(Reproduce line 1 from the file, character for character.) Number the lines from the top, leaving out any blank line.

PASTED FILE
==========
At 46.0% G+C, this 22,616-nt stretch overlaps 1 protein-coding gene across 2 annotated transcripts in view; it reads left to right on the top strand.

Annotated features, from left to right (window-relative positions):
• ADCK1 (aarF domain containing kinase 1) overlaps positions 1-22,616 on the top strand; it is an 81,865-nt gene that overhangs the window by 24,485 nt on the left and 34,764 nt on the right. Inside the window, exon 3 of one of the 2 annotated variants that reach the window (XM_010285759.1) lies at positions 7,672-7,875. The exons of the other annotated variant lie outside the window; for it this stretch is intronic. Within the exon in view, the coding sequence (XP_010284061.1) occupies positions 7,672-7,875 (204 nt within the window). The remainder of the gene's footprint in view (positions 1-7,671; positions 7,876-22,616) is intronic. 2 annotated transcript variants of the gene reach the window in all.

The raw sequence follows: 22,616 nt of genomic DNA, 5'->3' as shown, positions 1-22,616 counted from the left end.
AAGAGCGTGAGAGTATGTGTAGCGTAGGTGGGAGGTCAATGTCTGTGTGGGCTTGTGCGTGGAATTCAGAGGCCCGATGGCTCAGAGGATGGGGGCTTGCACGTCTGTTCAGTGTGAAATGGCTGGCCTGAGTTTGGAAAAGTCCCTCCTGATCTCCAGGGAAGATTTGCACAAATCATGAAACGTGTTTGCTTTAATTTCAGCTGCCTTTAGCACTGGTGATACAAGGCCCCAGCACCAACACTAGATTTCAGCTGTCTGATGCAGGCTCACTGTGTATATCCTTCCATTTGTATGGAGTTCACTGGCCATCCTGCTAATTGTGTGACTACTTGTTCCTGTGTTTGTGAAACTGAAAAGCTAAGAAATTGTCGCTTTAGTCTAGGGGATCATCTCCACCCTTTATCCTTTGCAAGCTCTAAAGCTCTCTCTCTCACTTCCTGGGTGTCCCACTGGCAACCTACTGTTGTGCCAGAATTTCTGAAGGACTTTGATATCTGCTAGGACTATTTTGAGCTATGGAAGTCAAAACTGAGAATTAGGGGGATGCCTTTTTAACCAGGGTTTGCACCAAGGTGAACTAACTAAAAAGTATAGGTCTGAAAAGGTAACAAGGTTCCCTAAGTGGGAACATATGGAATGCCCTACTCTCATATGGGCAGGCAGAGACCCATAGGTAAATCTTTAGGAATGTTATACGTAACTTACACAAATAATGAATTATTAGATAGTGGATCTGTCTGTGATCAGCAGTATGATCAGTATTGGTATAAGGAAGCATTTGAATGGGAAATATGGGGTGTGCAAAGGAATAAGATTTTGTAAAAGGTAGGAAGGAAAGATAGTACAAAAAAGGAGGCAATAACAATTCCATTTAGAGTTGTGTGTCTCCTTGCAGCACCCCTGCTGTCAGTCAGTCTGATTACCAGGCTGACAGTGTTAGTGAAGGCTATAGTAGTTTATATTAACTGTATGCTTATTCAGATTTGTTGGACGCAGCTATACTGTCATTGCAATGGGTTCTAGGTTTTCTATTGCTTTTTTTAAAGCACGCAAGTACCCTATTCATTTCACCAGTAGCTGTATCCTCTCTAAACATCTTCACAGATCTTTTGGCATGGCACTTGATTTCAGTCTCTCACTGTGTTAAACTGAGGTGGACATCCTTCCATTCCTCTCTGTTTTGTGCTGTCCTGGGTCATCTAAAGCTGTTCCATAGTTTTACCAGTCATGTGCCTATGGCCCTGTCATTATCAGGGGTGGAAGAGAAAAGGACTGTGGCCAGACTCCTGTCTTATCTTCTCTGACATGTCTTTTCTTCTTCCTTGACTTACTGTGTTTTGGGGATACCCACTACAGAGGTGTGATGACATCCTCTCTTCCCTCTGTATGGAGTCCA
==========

At 46.0% G+C, this 22,616-nt stretch overlaps 1 protein-coding gene across 2 annotated transcripts in view; it reads left to right on the top strand.